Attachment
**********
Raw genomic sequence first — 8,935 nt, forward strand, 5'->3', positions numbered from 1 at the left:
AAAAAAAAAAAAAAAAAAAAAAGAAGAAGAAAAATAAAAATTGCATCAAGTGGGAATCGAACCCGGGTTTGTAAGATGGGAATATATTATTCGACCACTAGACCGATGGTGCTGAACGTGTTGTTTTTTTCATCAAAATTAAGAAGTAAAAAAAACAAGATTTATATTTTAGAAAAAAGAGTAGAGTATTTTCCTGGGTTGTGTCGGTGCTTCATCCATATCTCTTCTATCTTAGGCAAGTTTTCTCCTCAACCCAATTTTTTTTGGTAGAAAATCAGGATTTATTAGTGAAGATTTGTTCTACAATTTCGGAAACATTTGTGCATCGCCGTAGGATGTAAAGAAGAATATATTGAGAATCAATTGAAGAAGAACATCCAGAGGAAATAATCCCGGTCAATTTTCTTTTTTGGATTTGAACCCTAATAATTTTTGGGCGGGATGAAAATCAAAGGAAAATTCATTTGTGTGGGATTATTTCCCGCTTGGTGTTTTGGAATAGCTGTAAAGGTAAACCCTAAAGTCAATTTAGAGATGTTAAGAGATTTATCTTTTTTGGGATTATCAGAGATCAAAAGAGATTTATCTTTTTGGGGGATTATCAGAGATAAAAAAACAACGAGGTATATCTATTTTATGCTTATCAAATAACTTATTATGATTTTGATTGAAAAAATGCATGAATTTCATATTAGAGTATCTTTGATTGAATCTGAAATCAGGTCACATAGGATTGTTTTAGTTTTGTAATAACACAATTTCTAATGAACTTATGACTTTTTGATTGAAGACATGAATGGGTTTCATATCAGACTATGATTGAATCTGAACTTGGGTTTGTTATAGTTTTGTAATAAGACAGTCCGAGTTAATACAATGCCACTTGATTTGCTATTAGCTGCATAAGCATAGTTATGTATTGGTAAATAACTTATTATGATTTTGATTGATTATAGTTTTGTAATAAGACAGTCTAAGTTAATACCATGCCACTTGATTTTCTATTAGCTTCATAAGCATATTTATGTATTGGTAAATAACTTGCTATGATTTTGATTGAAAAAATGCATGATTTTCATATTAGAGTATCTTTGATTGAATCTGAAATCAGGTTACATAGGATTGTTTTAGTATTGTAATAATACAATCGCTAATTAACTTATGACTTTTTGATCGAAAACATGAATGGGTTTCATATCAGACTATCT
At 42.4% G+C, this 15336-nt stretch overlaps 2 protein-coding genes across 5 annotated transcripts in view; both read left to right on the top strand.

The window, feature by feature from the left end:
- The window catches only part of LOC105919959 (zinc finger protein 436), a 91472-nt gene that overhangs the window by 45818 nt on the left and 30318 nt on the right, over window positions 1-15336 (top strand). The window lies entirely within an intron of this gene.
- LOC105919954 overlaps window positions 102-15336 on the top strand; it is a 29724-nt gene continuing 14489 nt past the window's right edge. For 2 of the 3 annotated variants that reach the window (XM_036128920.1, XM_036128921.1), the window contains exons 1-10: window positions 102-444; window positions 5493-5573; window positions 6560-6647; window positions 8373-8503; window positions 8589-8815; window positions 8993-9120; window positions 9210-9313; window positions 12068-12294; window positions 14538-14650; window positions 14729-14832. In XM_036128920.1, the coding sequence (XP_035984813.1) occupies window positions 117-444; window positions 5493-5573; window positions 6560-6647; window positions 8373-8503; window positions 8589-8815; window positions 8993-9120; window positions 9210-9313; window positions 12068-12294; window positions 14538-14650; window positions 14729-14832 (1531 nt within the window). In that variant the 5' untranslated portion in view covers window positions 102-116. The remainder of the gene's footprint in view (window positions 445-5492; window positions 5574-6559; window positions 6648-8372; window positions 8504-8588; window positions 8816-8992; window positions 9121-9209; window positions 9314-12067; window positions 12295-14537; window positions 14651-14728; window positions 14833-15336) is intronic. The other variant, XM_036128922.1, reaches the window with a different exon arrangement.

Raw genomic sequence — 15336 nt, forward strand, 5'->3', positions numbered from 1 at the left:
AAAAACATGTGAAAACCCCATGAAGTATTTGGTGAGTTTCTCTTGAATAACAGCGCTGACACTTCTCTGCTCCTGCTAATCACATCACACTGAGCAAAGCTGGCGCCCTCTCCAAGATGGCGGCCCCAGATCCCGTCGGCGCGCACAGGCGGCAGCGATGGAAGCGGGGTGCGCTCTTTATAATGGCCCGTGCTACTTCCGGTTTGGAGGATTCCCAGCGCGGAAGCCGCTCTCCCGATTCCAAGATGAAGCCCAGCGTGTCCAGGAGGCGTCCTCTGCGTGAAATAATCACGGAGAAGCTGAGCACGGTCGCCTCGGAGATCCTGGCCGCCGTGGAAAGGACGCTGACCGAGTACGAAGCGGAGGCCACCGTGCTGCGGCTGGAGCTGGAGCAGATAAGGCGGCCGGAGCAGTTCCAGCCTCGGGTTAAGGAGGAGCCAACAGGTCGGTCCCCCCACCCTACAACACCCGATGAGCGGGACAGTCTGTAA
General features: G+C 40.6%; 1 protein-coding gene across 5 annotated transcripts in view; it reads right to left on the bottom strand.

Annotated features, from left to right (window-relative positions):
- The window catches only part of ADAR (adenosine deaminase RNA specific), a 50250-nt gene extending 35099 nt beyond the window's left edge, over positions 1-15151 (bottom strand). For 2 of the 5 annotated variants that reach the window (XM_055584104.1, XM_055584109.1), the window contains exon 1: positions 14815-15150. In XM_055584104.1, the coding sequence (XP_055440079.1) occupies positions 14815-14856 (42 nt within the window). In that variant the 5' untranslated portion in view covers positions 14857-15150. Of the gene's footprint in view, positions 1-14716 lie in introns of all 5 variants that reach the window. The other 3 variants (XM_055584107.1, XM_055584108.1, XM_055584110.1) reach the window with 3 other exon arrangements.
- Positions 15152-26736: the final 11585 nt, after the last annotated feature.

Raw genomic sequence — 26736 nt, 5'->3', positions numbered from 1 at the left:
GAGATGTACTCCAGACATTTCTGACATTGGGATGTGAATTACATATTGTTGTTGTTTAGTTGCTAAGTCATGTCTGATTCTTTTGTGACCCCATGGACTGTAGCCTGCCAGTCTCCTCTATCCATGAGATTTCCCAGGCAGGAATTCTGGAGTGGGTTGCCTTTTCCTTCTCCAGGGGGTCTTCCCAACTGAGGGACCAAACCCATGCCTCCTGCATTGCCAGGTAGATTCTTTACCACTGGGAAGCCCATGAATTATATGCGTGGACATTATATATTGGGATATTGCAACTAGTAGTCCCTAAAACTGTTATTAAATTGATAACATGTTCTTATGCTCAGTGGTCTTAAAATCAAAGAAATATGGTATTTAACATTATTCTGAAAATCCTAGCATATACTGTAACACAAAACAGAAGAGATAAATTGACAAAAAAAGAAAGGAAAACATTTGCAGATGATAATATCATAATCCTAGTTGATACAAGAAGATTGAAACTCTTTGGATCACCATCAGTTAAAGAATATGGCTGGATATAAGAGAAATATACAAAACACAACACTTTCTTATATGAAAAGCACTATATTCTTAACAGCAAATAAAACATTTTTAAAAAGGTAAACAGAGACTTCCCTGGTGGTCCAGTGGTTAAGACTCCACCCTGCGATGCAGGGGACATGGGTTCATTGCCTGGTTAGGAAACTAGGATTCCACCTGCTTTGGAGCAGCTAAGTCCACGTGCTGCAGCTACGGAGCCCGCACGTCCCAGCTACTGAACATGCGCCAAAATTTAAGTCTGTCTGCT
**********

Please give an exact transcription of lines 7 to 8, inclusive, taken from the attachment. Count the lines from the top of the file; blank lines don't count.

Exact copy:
Raw genomic sequence — 15336 nt, forward strand, 5'->3', positions numbered from 1 at the left:
AAAAACATGTGAAAACCCCATGAAGTATTTGGTGAGTTTCTCTTGAATAACAGCGCTGACACTTCTCTGCTCCTGCTAATCACATCACACTGAGCAAAGCTGGCGCCCTCTCCAAGATGGCGGCCCCAGATCCCGTCGGCGCGCACAGGCGGCAGCGATGGAAGCGGGGTGCGCTCTTTATAATGGCCCGTGCTACTTCCGGTTTGGAGGATTCCCAGCGCGGAAGCCGCTCTCCCGATTCCAAGATGAAGCCCAGCGTGTCCAGGAGGCGTCCTCTGCGTGAAATAATCACGGAGAAGCTGAGCACGGTCGCCTCGGAGATCCTGGCCGCCGTGGAAAGGACGCTGACCGAGTACGAAGCGGAGGCCACCGTGCTGCGGCTGGAGCTGGAGCAGATAAGGCGGCCGGAGCAGTTCCAGCCTCGGGTTAAGGAGGAGCCAACAGGTCGGTCCCCCCACCCTACAACACCCGATGAGCGGGACAGTCTGTAA